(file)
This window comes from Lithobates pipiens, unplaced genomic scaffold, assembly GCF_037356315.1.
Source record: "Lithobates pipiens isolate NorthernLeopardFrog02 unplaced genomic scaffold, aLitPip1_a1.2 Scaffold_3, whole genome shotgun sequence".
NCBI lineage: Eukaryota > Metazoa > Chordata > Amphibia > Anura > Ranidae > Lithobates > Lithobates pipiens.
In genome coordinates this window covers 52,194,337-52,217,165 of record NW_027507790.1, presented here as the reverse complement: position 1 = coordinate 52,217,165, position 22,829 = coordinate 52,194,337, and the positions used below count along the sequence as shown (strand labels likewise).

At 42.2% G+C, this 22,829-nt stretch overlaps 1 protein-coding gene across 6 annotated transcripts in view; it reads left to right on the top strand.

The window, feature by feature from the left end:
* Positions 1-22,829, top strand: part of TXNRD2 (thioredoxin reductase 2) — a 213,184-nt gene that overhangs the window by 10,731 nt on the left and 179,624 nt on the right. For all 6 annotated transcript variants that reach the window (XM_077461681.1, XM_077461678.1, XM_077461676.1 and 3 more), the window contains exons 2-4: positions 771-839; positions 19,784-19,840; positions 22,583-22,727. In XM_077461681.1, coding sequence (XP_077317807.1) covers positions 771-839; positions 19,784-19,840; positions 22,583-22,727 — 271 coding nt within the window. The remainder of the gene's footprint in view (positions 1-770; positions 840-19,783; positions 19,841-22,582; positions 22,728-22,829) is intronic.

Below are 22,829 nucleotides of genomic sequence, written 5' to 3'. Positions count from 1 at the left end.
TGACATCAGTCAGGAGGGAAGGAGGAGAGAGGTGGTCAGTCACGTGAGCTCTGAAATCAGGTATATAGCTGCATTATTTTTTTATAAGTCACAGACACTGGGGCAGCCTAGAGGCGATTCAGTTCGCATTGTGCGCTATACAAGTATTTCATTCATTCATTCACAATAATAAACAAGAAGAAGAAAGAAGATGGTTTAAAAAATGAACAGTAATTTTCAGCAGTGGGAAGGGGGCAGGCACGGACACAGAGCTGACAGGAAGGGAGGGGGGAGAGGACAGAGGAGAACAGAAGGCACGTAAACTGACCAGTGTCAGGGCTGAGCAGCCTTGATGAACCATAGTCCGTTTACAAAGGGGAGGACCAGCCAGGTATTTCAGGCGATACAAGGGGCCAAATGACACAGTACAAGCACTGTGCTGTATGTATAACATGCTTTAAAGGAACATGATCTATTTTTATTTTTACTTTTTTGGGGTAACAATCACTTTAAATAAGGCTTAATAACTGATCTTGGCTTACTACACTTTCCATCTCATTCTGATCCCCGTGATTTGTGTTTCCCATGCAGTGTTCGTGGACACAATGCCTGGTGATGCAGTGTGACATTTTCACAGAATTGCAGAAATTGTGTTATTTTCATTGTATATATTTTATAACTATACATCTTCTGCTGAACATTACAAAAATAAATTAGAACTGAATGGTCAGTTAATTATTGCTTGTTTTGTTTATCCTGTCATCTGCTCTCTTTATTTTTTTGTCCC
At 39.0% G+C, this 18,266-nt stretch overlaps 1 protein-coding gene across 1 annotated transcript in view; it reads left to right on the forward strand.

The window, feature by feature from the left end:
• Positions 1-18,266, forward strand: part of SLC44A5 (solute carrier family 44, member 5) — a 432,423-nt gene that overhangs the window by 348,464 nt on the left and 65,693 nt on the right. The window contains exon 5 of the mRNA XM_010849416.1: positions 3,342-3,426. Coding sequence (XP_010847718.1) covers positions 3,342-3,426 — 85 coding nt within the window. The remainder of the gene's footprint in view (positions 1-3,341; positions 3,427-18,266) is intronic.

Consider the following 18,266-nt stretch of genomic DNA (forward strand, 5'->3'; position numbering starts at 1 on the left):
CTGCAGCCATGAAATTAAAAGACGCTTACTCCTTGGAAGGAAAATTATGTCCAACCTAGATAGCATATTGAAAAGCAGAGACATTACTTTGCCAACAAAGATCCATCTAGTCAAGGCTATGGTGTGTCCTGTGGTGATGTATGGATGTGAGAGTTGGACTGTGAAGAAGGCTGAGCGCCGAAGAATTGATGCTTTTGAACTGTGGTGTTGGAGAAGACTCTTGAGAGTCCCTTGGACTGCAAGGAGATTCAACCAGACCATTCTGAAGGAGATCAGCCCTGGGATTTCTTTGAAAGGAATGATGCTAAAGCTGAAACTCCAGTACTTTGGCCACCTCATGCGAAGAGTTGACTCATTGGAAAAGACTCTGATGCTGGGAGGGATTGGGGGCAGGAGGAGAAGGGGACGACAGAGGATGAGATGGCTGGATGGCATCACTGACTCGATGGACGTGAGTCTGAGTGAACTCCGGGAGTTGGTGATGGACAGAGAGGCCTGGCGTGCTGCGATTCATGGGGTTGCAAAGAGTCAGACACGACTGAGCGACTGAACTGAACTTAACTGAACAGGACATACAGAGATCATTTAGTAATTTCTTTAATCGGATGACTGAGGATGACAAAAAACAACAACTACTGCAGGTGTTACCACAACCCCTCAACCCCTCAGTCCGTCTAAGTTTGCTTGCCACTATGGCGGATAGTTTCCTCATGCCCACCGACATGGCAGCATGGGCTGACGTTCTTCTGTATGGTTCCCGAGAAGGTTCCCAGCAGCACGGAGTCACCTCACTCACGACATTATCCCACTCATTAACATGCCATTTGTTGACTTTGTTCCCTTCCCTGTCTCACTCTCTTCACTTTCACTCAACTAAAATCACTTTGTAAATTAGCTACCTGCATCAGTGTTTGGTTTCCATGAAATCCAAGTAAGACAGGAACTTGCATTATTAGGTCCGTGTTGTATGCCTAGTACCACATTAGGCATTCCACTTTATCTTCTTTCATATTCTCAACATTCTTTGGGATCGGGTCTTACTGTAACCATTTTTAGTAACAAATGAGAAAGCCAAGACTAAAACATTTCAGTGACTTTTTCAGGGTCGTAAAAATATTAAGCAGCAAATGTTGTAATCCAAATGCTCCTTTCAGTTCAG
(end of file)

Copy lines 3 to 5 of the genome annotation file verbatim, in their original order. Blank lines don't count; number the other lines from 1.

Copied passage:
NCBI lineage: Eukaryota > Metazoa > Chordata > Amphibia > Anura > Ranidae > Lithobates > Lithobates pipiens.
In genome coordinates this window covers 52,194,337-52,217,165 of record NW_027507790.1, presented here as the reverse complement: position 1 = coordinate 52,217,165, position 22,829 = coordinate 52,194,337, and the positions used below count along the sequence as shown (strand labels likewise).

At 42.2% G+C, this 22,829-nt stretch overlaps 1 protein-coding gene across 6 annotated transcripts in view; it reads left to right on the top strand.